The hardware of the VR units themselves don’t look to be changing anytime soon, but so many of the gaming engines now support VR development. Again, another aspect of democratising going on in the industry allowing the smaller fish to play and compete against the big whales. If you’re forensically analysing the graphics you would be slightly unimpressed, but once you’re playing and looking around you’ll stop with the CSI and get playing. Nothing but experience matters here.

We’re super excited about some of the opportunities we’re bringing home for our clients, watch this space.

Would we go again? Of course we would! It was all about the experience. There’s nothing like being engulfed between the fans and the creators… even better when you can be both. Yes the information is readily available online immediately after the announcements, but it’s the people and the players, not the location, that truly shone at E3. Like most aspects of marketing today the user has more voice, more ideas, more power to execute and more influence. And this is amazing for us all, all of us users, so that we can create more worthwhile ideas together.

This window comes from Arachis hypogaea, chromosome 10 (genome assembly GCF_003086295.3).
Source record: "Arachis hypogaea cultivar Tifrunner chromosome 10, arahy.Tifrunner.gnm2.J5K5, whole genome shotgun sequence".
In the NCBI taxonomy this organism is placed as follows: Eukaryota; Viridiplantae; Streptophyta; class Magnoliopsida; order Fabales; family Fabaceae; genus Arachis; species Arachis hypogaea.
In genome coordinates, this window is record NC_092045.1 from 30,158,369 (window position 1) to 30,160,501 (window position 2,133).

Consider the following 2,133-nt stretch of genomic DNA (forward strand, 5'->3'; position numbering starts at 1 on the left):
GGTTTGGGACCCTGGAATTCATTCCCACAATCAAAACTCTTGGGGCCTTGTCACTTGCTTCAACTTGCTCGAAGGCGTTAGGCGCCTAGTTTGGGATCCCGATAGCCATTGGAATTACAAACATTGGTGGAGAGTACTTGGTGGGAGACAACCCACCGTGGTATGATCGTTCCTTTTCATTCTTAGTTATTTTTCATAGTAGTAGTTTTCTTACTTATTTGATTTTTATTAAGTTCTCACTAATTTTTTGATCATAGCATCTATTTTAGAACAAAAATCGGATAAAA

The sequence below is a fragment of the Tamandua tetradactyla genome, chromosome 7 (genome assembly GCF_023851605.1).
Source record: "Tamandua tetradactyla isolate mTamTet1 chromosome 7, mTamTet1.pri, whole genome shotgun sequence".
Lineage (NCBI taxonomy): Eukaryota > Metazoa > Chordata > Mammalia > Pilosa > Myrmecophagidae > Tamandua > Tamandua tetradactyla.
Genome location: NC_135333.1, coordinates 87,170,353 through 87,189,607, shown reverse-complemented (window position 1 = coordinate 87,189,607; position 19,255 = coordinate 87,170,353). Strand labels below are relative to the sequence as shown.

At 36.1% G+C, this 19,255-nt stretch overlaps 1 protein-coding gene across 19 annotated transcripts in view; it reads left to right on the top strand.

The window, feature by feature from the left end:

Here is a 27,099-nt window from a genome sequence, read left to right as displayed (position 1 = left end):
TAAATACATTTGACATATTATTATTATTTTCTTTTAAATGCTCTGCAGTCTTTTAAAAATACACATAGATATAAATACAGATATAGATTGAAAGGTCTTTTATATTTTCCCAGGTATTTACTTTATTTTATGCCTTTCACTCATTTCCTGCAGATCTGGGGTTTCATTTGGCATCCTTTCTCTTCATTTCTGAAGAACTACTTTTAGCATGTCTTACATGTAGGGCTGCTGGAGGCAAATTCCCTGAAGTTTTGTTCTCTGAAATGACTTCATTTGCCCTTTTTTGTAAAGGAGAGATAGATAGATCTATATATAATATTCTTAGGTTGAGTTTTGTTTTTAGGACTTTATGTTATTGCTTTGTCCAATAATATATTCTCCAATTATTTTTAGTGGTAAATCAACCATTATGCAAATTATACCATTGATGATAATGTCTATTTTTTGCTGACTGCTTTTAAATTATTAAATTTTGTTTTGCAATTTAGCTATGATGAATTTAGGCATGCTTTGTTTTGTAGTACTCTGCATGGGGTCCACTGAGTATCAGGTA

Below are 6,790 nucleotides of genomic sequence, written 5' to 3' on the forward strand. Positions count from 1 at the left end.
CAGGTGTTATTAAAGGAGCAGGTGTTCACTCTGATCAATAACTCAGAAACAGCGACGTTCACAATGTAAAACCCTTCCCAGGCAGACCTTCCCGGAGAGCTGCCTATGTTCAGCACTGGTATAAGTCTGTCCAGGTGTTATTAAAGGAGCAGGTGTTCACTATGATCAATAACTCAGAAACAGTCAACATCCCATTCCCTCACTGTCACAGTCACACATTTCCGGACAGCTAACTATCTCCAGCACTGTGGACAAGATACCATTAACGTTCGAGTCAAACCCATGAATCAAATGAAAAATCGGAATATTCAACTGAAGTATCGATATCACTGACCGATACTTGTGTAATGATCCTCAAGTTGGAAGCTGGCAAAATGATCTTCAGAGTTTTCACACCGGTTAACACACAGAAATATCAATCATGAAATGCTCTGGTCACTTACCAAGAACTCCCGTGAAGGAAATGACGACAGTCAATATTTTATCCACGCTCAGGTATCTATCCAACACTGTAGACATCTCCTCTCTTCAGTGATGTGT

Cheers,

Hils + Tom + Jenna

 

PS big loves to the staff at the Freehand Hotel, downtown LA. Can’t wait to see you in London Marv!